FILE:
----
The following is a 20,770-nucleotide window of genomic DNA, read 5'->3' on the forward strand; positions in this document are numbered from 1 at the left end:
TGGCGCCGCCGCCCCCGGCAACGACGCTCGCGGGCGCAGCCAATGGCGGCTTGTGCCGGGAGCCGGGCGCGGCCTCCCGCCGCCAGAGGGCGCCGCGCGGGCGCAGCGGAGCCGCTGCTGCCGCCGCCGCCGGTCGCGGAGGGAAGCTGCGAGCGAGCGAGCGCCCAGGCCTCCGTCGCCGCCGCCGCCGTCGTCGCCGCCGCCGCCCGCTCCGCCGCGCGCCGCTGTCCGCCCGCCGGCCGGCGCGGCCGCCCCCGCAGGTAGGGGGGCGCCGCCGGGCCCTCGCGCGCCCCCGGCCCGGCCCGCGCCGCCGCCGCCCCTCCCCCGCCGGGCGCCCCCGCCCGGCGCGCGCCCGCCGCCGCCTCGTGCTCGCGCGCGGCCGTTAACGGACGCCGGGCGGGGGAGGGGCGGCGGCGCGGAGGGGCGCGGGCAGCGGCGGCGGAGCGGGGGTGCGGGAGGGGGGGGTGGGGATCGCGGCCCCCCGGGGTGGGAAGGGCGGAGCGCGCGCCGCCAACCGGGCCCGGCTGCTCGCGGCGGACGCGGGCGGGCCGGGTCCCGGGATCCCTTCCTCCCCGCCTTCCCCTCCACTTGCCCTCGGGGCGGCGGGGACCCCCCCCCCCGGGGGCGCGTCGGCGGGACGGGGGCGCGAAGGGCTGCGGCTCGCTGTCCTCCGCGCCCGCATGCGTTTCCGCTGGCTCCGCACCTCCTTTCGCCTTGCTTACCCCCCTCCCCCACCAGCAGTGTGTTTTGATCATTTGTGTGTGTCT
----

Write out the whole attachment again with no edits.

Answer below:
The following is a 20,770-nucleotide window of genomic DNA, read 5'->3' on the forward strand; positions in this document are numbered from 1 at the left end:
TGGCGCCGCCGCCCCCGGCAACGACGCTCGCGGGCGCAGCCAATGGCGGCTTGTGCCGGGAGCCGGGCGCGGCCTCCCGCCGCCAGAGGGCGCCGCGCGGGCGCAGCGGAGCCGCTGCTGCCGCCGCCGCCGGTCGCGGAGGGAAGCTGCGAGCGAGCGAGCGCCCAGGCCTCCGTCGCCGCCGCCGCCGTCGTCGCCGCCGCCGCCCGCTCCGCCGCGCGCCGCTGTCCGCCCGCCGGCCGGCGCGGCCGCCCCCGCAGGTAGGGGGGCGCCGCCGGGCCCTCGCGCGCCCCCGGCCCGGCCCGCGCCGCCGCCGCCCCTCCCCCGCCGGGCGCCCCCGCCCGGCGCGCGCCCGCCGCCGCCTCGTGCTCGCGCGCGGCCGTTAACGGACGCCGGGCGGGGGAGGGGCGGCGGCGCGGAGGGGCGCGGGCAGCGGCGGCGGAGCGGGGGTGCGGGAGGGGGGGGTGGGGATCGCGGCCCCCCGGGGTGGGAAGGGCGGAGCGCGCGCCGCCAACCGGGCCCGGCTGCTCGCGGCGGACGCGGGCGGGCCGGGTCCCGGGATCCCTTCCTCCCCGCCTTCCCCTCCACTTGCCCTCGGGGCGGCGGGGACCCCCCCCCCCGGGGGCGCGTCGGCGGGACGGGGGCGCGAAGGGCTGCGGCTCGCTGTCCTCCGCGCCCGCATGCGTTTCCGCTGGCTCCGCACCTCCTTTCGCCTTGCTTACCCCCCTCCCCCACCAGCAGTGTGTTTTGATCATTTGTGTGTGTCT